WGBH’s Cathy Fuller introduced the concert on Friday, February 11, 2011, as an evening of works in E-flat — a key of comfort and solace, appropriate for the cause: audience members packed the parlor of Back Bay’s Emmanuel Church for the fourth in the Greater Boston Food Bank’s series, Music for Food for Music, bringing either non-perishable foods or making cash donations to the organization. Headed by Kim Kashkashian, the evening showcased New England Conservatory faculty performing works by Bach and Mozart.
I have known the Bach E-flat cello suite (the fourth suite–BWV 1010) or the Mozart viola quintet (K614) for practically my entire musical life; these works almost continually inhabit radio waves around the world. Would the music on Friday evening somehow play an auxiliary role to the cause itself? Would performing challenging or interesting works scare away audiences and detract from the benefit?
Neither of these issues proved to be of concern. Dimitry Murrath performed the cello suite on the viola — a transformation that managed just enough awareness of the original to make the work foreign. As much as I was expecting the richness of the cello, Murrath’s viola shifted the work to a more supple timbre, preferring the finesse of the hand-held instrument to the gravitas of the grounded cello. So although it was awkward to miss the pedal associated with the rich arpeggiations of the Prelude that comes so naturally on the cello, it was engaging to hear the soaring virtuosity of these broken chords on the viola. The otherwise-garrulous Gigue on the cello became an honest gigue on Murrath’s viola, true dance music that maintained an almost-improvisatory air of levity.
The performance of the Mozart viola quintet by Kim Kashkashian with Miriam Fried, Deborah Pae, Dimitri Murrath, and Lucy Chapman was unlike any with which I was familiar. It’s hard to remember that, above elegance, Mozart’s work is also funny, somehow inherently affable, an aspect that was accentuated by the fine ensemble work. In particular, the sublime humor of Mozart’s work was palpable in the initial Allegro di molto and concluding Finale: Allegretto, as the ensemble exchanged knowing glances in their vivid performances. This is not to ignore the stately, yet intimate Andante, or the playful Menuetto: Allegretto sandwiched between two movements. A lively performance, the ensemble colored the work with a novel vitality.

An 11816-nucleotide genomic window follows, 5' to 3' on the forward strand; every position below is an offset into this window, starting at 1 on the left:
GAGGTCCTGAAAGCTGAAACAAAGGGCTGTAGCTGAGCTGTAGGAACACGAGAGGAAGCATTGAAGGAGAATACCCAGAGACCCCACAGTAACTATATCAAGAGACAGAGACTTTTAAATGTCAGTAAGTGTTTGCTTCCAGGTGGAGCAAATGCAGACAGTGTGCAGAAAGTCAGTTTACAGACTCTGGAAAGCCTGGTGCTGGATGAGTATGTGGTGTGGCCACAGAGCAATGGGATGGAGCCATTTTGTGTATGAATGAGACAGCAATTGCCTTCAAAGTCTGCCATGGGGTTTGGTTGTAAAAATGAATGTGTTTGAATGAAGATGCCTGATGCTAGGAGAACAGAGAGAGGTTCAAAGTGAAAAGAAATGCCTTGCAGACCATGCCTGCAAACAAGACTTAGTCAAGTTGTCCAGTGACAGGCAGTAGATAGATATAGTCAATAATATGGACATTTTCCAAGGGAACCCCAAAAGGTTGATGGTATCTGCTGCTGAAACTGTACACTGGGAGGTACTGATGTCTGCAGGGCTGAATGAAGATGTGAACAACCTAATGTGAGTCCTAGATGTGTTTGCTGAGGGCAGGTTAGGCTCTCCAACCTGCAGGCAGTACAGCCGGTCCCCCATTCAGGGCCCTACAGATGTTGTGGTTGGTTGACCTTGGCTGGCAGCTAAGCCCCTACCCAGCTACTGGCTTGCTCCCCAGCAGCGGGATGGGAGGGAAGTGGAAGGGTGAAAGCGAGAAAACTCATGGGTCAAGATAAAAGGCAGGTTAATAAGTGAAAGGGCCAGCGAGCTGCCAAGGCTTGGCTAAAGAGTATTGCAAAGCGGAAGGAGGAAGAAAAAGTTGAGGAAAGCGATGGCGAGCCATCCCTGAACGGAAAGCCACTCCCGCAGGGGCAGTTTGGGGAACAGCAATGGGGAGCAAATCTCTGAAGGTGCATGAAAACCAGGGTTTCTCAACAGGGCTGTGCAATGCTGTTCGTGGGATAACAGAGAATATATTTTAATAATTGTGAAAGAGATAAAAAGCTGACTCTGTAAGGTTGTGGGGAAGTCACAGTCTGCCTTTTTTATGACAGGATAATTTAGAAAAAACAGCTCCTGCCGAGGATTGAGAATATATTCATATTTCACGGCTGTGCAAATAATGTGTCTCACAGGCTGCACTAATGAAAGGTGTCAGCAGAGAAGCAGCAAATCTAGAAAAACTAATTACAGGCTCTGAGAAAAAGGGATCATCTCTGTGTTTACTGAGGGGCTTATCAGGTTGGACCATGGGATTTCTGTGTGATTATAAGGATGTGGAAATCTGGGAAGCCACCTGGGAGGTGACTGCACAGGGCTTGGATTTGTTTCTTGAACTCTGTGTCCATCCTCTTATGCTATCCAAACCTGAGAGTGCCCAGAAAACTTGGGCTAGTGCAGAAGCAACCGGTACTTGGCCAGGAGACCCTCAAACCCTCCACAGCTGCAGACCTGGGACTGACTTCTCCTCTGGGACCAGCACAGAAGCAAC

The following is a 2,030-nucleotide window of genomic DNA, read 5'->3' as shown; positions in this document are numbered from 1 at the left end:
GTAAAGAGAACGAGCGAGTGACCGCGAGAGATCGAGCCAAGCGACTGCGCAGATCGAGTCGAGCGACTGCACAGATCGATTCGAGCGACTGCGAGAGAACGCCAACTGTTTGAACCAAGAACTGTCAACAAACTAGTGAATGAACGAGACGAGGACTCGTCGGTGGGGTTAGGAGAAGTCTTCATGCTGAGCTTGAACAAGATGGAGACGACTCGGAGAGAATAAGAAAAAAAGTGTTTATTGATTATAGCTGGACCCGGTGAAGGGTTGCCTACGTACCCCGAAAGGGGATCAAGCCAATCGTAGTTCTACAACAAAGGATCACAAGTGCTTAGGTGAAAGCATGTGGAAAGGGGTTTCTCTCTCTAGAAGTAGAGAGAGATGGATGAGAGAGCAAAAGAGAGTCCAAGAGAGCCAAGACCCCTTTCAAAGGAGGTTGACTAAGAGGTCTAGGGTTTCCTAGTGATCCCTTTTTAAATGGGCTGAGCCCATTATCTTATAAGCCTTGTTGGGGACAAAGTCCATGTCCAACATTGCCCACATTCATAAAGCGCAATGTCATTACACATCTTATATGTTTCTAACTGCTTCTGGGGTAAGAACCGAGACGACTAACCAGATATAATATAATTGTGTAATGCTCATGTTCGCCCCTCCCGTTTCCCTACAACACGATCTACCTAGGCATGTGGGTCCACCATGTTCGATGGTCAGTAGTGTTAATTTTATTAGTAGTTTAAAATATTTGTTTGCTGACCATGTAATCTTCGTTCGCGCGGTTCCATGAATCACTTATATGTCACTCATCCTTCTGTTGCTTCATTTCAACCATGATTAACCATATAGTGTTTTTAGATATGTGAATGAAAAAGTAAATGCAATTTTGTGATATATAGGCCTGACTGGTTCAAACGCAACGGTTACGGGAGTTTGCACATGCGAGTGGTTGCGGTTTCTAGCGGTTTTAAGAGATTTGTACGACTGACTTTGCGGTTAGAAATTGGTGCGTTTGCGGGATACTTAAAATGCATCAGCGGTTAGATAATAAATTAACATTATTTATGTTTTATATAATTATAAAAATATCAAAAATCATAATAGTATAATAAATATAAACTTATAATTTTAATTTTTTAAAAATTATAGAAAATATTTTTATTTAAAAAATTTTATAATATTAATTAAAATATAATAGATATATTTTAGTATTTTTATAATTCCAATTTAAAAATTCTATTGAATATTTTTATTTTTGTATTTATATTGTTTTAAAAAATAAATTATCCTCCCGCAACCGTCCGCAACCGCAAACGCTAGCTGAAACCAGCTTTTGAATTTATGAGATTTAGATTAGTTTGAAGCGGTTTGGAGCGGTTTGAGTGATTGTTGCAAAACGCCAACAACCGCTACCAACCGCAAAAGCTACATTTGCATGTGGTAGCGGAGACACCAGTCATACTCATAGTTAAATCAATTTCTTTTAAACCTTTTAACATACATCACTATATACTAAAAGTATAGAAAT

More meaningful than the musical achievements of the evening, donations from Friday evening’s attendance raised more than six thousand meals for the Greater Boston Food Bank. Although I can appreciate the importance of these donations, it is sobering to realize that the Greater Boston Food Bank serves more than 1,600 children every day. Perhaps the achievement of the evening are more meaningful on a different level: audience members were informed that ten percent of families in the Boston area suffer from “food insecurity, nutritional unavailability” — really, hunger — is a real problem for so many so close to home. The well-conceived music engaged and educated Boston’s musical community about such a real problem, guaranteeing a more important success from an evening of beautiful and unusual performances.
The Music for Food for Music series continues their concert series on Friday, 11 March 2011. More information about the Greater Boston Food Bank can be found here.